A couple weeks back, the New York Times published a piece by Joel Stein, arguing that adults should not read books aimed at youth. There have been plenty of cogent, scornful, and indignant responses, but for my money C.S. Lewis, speaking from the grave, says everything that needs to be said:
Critics who treat ‘adult’ as a term of approval, instead of as a merely descriptive term, cannot be adult themselves. To be concerned about being grown up, to admire the grown up because it is grown up, to blush at the suspicion of being childish; these things are the marks of childhood and adolescence. And in childhood and adolescence they are, in moderation, healthy symptoms. Young things ought to want to grow. But to carry on into middle life or even into early manhood this concern about being adult is a mark of really arrested development.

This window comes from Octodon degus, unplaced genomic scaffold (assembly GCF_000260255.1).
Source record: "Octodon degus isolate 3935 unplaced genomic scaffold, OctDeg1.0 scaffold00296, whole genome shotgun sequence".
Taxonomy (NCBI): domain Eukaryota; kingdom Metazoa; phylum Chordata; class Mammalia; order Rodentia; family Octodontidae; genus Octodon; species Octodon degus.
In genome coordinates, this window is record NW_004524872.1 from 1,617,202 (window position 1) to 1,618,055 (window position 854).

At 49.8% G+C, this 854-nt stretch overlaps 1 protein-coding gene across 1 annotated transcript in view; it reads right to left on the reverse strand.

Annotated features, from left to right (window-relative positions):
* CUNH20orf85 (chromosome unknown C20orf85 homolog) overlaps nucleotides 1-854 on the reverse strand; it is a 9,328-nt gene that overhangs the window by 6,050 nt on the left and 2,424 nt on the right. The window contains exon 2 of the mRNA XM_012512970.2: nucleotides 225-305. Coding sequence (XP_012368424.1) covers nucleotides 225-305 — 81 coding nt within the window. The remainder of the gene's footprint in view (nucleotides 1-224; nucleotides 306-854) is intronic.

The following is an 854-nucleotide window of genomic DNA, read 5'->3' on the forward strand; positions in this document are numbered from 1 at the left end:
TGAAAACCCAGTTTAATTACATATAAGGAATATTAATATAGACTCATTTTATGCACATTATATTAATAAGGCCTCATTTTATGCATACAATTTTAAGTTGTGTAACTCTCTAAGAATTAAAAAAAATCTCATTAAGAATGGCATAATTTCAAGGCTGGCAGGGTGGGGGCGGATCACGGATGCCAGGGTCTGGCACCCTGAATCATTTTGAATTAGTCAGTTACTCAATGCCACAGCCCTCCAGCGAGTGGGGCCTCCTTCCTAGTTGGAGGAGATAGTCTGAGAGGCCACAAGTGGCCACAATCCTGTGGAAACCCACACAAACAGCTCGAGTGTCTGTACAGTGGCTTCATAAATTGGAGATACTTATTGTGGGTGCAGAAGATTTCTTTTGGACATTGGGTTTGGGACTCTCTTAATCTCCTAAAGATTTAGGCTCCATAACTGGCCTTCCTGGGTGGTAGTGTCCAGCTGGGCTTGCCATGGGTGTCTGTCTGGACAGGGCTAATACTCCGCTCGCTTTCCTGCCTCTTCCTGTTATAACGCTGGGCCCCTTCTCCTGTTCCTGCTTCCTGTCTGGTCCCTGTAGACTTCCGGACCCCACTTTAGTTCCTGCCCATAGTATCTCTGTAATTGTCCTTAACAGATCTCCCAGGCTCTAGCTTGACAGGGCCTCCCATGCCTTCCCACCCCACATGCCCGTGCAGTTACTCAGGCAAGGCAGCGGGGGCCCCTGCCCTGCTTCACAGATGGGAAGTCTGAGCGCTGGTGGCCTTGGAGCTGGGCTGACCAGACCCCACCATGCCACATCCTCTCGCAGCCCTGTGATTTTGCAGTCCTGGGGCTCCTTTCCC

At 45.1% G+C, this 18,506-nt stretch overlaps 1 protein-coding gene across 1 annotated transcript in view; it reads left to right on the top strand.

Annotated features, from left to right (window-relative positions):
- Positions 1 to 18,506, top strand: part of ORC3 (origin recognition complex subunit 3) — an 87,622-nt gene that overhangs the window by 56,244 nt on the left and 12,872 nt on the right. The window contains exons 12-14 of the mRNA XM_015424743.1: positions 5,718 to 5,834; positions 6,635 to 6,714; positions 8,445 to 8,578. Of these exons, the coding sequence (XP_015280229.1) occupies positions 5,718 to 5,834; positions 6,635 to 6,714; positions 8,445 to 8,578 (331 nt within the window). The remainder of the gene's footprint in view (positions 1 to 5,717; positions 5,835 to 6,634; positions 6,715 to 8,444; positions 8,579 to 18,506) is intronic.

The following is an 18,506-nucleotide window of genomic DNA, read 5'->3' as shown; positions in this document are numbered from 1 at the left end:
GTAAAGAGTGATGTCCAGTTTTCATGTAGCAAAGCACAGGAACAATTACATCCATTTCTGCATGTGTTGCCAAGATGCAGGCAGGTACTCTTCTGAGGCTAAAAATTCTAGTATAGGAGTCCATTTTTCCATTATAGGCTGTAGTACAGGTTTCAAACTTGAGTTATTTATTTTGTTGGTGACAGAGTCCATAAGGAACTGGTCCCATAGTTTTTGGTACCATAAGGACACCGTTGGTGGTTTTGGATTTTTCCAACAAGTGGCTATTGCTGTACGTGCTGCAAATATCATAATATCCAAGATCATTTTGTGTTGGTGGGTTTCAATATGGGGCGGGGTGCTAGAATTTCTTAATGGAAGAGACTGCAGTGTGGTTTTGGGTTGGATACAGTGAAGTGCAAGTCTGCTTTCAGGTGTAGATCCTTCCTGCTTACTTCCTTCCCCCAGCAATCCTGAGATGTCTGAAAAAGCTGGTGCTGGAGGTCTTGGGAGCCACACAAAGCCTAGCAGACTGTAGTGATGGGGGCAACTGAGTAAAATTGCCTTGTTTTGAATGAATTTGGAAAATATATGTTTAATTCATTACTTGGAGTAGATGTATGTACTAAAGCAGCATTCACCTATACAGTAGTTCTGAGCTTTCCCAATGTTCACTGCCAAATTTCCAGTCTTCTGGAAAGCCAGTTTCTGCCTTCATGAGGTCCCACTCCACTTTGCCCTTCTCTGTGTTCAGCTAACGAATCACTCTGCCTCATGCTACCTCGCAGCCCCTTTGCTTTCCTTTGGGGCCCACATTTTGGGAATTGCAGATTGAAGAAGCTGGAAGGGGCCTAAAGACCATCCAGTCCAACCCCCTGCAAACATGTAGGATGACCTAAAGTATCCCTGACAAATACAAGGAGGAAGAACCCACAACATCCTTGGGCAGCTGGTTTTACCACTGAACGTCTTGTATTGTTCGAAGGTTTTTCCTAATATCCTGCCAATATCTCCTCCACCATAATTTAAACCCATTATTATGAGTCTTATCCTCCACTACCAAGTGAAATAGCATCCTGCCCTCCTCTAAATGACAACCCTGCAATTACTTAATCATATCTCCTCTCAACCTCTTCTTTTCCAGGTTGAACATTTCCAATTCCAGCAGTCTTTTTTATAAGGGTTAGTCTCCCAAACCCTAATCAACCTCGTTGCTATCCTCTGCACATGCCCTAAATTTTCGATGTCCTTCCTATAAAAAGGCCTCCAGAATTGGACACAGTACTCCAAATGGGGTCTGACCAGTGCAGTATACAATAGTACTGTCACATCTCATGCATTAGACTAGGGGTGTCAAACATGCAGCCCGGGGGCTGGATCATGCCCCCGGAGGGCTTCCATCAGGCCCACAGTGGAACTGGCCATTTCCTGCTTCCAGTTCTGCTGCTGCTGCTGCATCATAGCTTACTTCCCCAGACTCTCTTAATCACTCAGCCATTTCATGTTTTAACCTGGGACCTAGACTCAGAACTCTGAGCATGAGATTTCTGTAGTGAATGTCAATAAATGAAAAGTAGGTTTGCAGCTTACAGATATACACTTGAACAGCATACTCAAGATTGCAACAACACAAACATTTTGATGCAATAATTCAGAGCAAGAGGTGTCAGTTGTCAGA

When I was ten, I read fairy tales in secret and would have been ashamed if I had been found doing so. Now that I am fifty I read them openly. When I became a man I put away childish things, including the fear of childishness and the desire to be very grown up.
Thanks to The Daily Dish for the Lewis quote.